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Pacific Recovery Team Finds Crashed Osprey, 3 Marines Declared Dead
Australian naval forces working with a U.S. amphibious group have located the Marine Corps MV-22 Osprey that crashed into the Pacific on Aug. 5, but Pentagon sources say three Marines still missing after the crash are now presumed dead.
Recovery teams were expected to use remote-controlled submersible vehicles to survey the sunken aircraft before sending divers down, the Australian ministry of defense told Reuters on Aug. 7. The operation was being led by Australian Navy divers “in conjunction with the U.S. Marine Corps and U.S. Navy aboard USS Bonhomme Richard,” a spokesman for III Marine Expeditionary Force said Monday in a statement.
Separately, defense officials told Fox News that the last three missing Marines were dead and their next of kin had been notified. The names of those three were expected to be released later Monday or on Tuesday.
The cause of the tilt-rotor aircraft’s crash is still unclear. The Osprey was part of a U.S.-Australian naval exercise, Talisman Sabre 2017, involving the Bonhomme Richard expeditionary strike group and 31st Marine Expeditionary Unit between late June and early August. According to initial reports, the aircraft was on a landing approach to USS Green Bay during a training exercise when it crashed into the Pacific. Green Bay’s fantail helo deck was reportedly damaged, too.
The aircraft, assigned to 31st MEU’s Marine Medium Tiltrotor Squadron 265, carried 21 Marine passengers and a crew of 5. All but three occupants were rescued in the hours after the crash. After more than 24 hours of searching for those three Marines, the service announced Sunday morning that it was suspending rescue operations and shifting to recovery efforts.
“The circumstances of the mishap are currently under investigation,” a spokesman for III Marine Expeditionary Force said.
This post has been updated with new information on the three missing Marines.
New London — Retired four-star general John Kelly said that as President Donald Trump's chief of staff, he pushed back against the proposal to deploy U.S. troops to the southern border, arguing at the time that active-duty U.S. military personnel typically don't deploy or operate domestically.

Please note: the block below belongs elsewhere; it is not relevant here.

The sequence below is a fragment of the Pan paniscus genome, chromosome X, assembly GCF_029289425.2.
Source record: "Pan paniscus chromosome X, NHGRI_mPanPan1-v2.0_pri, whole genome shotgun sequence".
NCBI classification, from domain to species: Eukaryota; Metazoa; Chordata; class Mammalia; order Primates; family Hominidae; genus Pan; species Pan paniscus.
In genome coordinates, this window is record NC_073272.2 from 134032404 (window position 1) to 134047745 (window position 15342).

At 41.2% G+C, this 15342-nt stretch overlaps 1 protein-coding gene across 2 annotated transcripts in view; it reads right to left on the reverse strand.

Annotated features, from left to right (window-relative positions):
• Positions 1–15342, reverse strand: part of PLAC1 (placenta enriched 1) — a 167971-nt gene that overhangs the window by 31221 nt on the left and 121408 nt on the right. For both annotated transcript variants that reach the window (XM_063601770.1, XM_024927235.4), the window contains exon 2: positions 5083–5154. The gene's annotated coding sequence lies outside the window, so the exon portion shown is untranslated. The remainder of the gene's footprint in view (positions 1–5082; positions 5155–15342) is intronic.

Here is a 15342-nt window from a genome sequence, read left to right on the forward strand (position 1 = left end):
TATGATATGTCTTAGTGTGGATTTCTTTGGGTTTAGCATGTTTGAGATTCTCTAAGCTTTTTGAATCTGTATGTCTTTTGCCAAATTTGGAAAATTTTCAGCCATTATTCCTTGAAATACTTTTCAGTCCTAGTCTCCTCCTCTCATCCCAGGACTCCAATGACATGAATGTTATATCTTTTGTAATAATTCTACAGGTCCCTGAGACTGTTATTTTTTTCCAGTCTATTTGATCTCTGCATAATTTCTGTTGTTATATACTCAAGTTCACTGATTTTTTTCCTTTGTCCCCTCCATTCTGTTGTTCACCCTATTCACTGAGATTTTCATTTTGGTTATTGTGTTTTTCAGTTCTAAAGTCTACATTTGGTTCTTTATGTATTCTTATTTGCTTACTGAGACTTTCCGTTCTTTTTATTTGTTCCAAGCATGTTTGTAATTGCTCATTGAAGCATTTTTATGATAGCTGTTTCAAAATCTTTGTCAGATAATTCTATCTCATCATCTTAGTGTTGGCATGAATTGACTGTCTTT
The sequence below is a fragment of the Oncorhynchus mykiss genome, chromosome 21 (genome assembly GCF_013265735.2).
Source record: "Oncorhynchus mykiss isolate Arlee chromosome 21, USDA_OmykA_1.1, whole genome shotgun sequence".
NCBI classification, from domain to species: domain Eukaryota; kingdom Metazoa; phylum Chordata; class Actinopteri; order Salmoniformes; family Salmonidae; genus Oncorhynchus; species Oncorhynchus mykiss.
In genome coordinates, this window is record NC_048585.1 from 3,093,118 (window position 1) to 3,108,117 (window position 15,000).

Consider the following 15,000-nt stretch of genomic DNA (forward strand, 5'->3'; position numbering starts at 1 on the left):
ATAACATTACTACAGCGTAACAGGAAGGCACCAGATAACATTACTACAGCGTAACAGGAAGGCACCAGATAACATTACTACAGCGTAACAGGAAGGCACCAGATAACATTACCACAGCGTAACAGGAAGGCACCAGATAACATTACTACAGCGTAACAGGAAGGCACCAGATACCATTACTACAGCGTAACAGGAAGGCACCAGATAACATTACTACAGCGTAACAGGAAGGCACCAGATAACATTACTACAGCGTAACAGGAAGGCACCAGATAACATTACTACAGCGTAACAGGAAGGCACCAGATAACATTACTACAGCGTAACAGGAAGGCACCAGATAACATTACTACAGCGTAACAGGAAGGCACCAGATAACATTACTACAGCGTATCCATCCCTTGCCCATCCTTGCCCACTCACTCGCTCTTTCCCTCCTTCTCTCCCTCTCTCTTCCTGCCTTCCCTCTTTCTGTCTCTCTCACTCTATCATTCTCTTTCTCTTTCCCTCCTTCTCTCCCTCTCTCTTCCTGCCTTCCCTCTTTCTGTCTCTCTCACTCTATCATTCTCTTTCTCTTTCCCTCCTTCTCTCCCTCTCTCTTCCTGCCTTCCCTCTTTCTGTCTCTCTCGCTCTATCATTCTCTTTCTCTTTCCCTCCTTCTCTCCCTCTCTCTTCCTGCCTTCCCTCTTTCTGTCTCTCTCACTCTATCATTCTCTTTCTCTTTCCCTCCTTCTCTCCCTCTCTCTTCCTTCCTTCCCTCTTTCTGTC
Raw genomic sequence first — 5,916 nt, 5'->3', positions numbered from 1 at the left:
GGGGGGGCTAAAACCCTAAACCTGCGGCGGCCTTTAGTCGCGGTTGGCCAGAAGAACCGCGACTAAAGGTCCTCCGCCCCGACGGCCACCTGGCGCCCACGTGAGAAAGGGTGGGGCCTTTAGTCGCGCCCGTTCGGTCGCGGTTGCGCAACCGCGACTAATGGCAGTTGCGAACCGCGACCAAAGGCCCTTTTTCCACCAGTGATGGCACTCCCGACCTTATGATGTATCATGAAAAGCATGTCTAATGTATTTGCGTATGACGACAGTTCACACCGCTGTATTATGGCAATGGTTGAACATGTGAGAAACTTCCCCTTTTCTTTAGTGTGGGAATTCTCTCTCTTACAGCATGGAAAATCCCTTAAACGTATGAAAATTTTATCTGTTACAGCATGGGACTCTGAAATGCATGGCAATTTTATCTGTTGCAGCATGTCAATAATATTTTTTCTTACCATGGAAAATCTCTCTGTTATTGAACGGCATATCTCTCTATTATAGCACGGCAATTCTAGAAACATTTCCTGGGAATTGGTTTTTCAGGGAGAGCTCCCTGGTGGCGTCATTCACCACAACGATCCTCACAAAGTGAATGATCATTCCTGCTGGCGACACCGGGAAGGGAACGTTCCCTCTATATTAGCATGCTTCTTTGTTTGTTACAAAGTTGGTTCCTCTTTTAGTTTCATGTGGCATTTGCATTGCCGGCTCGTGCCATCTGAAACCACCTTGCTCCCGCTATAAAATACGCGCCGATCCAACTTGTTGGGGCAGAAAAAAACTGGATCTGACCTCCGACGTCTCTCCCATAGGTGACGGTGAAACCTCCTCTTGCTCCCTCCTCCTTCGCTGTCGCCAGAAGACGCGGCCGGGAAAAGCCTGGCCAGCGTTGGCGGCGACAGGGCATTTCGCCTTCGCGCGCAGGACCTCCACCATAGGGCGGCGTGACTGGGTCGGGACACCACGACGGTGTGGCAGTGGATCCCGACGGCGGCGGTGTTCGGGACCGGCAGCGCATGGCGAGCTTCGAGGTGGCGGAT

"We don't like it," Kelly said in remarks at the Coast Guard Academy on Thursday night. "We see that as someone else's job meaning law enforcement."
These 'kamikaze' drones are believed to be the culprits of the attacks on 2 Saudi oil fields. Here's what we know about them
Editor's Note: This article originally appeared on Business Insider.
Yemen's Houthi rebel group, part of a regional network of militants backed by Iran, claims to be behind the drone strikes on two Saudi oil facilities that have the potential to disrupt global oil supplies.
A report from the United Nations Security Council published in January suggests that Houthi forces have obtained more powerful drone weaponry than what was previously available to them, and that the newer drones have the capability to travel greater distances and inflict more harm.
The U.S. Air Force has selected two companies to make an extreme cold-weather boot for pilots as part of a long-term effort to better protect aviators from frostbite in emergencies.
In August the service awarded a contract worth up to $4.75 million to be split between Propel LLC and the Belleville Boot Company for boots designed keep pilots' feet warm in temperatures as low as -20 Fahrenheit without the bulk of existing extreme cold weather boots, according to Debra McLean, acquisition program manager for Clothing & Textiles Domain at Air Force Life Cycle Management Command's Agile Combat Support/Human Systems Division.
DUBAI (Reuters) - Iran rejected accusations by the United States that it was behind attacks on Saudi oil plants that risk disrupting world energy supplies and warned on Sunday that U.S. bases and aircraft carriers in the region were in range of its missiles.
Yemen's Houthi group claimed responsibility for Saturday's attacks that knocked out more than half of Saudi oil output or more than 5% of global supply, but U.S. Secretary of State Mike Pompeo said the assault was the work of Iran, a Houthi ally.
Nearly a decade after he allegedly murdered an unarmed Afghan civilian during a 2010 deployment, the case of Army Maj. Matthew Golsteyn is finally going to trial.